Midweek Money: Grant yourself some peace of mind

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The Independent Culture
IN RECENT years overdrafts have been the common theme of the banks' student packages. As state funding for students has decreased, the credit facilities available for those undertaking degree courses have increased.

In the Seventies, when the parents of this year's intake were studying, everyone undertaking a course of higher education received a grant for their living expenses from their Local Education Authority (LEA). Admittedly, the offspring of wealthy parents received only a token pounds 50 a year, but the level of grants for those on average incomes was reasonably adequate, so that their parents were expected to contribute only an affordable amount.

Since 1990, the level of grants has been steadily eroded. The sum payable to those starting a course this year has been dramatically slashed by 50 per cent.

As of this were not bad enough, those starting a course next year will receive nothing at all. The expense will come as a shock for many parents.

As in the past, the grants are means-tested on the students' parental income. The calculations are based on the residual income, which is basically the gross income from all sources, less any payments which qualify for tax relief, such as pension contributions, some mortgage interest, and payments into life policies taken out before 11 March 1984.

It is only the offspring of parents whose residual income is below pounds 16,945 who will receive a full grant. Those with a residual income above this amount will be expected to contribute to their son or daughter's expenses on a sliding scale, with a reduction of pounds 75 for every other dependent child. As a rule of thumb, those with a residual income of around pounds 35,000 or more who have a student undertaking a course will receive nothing.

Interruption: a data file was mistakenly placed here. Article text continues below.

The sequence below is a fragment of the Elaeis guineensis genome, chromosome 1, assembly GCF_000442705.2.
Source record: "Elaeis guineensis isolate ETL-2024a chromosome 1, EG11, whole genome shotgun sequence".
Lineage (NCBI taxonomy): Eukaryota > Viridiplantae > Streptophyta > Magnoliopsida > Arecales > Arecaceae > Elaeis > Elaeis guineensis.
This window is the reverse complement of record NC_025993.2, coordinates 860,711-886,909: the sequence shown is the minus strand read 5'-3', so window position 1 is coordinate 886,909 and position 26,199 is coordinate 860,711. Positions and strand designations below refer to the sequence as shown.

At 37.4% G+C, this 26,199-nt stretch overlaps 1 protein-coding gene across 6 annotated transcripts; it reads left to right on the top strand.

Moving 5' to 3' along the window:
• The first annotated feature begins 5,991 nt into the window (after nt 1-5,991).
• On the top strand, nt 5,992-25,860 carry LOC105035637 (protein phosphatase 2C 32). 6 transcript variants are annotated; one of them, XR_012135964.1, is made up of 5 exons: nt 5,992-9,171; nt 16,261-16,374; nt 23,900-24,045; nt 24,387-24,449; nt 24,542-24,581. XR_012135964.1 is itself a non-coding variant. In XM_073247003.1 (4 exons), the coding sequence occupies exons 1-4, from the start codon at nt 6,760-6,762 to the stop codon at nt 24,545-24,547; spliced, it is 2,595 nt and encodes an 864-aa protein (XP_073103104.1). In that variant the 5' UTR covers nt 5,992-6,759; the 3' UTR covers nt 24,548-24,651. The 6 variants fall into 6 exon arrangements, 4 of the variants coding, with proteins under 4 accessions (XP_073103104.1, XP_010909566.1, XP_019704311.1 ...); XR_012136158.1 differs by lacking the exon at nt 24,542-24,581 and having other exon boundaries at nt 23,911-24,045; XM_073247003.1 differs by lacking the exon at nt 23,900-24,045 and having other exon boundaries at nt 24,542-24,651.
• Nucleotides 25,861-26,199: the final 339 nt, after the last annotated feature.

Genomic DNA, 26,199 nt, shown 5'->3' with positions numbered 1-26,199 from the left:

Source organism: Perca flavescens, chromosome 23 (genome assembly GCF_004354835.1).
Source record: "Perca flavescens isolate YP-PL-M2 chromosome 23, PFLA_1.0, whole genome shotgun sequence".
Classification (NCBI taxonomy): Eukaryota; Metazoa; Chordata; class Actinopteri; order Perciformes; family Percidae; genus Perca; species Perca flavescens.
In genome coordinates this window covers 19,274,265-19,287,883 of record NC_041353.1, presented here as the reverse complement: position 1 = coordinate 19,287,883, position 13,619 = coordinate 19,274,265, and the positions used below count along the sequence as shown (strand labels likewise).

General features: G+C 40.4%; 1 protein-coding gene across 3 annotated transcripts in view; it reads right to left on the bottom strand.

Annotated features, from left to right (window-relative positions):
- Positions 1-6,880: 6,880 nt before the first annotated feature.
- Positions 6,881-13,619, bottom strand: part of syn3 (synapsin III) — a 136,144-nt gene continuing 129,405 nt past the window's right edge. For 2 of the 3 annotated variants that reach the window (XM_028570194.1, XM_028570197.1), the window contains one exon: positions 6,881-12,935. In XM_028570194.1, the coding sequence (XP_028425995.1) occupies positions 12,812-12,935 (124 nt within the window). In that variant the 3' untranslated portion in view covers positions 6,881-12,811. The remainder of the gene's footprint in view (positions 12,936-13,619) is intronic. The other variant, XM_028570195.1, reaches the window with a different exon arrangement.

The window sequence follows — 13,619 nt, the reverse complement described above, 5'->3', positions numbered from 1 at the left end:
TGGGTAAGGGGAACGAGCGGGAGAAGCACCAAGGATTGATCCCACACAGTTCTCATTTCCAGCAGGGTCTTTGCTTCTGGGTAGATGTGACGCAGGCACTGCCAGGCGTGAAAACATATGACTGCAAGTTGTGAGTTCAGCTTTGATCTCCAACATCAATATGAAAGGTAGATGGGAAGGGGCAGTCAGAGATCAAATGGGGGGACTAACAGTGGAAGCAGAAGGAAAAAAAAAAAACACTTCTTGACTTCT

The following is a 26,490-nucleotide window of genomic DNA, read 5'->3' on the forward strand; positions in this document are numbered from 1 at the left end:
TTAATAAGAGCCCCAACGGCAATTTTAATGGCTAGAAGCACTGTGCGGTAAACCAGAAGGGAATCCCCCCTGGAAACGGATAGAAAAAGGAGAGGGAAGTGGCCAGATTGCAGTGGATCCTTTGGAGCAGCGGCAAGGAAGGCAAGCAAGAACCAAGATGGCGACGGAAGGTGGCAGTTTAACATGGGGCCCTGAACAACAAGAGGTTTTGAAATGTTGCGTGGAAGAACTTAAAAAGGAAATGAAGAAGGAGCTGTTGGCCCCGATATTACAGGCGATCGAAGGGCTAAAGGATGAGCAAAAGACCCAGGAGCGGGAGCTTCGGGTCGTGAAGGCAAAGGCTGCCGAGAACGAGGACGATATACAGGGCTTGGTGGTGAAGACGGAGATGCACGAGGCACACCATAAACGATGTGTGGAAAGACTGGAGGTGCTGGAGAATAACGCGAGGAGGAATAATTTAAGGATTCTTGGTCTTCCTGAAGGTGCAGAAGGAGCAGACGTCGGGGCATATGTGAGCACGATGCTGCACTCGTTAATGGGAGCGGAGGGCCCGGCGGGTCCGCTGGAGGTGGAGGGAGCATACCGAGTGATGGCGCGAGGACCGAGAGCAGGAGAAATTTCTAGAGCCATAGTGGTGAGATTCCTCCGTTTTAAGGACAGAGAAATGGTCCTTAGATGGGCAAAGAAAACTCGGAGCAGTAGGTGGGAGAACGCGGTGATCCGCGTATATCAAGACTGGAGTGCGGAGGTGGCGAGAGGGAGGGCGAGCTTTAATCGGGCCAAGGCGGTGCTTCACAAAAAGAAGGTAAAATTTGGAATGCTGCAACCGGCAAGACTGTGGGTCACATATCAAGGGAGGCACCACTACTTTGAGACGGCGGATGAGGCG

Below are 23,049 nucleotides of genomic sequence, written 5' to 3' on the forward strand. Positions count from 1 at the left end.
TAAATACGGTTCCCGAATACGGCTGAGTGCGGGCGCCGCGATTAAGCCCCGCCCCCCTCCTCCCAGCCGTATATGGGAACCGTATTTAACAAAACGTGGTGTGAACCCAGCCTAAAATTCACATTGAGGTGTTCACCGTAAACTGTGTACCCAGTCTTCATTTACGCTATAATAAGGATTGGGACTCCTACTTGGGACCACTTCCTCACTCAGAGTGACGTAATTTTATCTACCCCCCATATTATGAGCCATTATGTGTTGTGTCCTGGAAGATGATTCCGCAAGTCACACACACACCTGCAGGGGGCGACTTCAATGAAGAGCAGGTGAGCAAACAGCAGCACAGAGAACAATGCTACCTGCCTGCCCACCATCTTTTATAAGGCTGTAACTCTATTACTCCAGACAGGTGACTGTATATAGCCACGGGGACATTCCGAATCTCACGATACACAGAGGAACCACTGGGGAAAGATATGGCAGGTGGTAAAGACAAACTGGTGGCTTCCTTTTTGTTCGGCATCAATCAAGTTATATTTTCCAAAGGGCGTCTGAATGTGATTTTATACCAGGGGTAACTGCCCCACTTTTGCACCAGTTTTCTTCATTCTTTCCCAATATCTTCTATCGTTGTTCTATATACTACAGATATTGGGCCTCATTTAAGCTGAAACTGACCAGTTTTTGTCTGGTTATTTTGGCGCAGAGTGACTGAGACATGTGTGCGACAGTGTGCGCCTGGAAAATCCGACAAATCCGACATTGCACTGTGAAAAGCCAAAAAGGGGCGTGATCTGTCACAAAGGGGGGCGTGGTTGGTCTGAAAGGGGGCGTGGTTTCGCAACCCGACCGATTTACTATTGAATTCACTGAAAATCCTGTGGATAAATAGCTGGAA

For parents who are employees, the calculations are based on their income in the financial year preceding the start of the course - the 1997/98 tax year for courses starting this autumn.

For self-employed parents, the LEA may, with agreement, base its assessment on the income in the trading year ending in the last financial year before the start of the course. Where parents are divorced, the assessment is generally made on the income of the parent with whom the student lives.

Those who have not already applied for a grant should contact their LEA as soon as possible to make the arrangements.

Maximum grants for the academic year 1998/99 in England and Wales are: London, pounds 1,225; elsewhere, pounds 810; Parental Home (any location), pounds 480. The figures are based on an academic year of 30 weeks and three days, and 25 weeks and three days at Oxford and Cambridge. Extra weekly payments are made for additional weeks of study - London, pounds 82.20; elsewhere, pounds 61.60; and those living at the parental home, pounds 43.15

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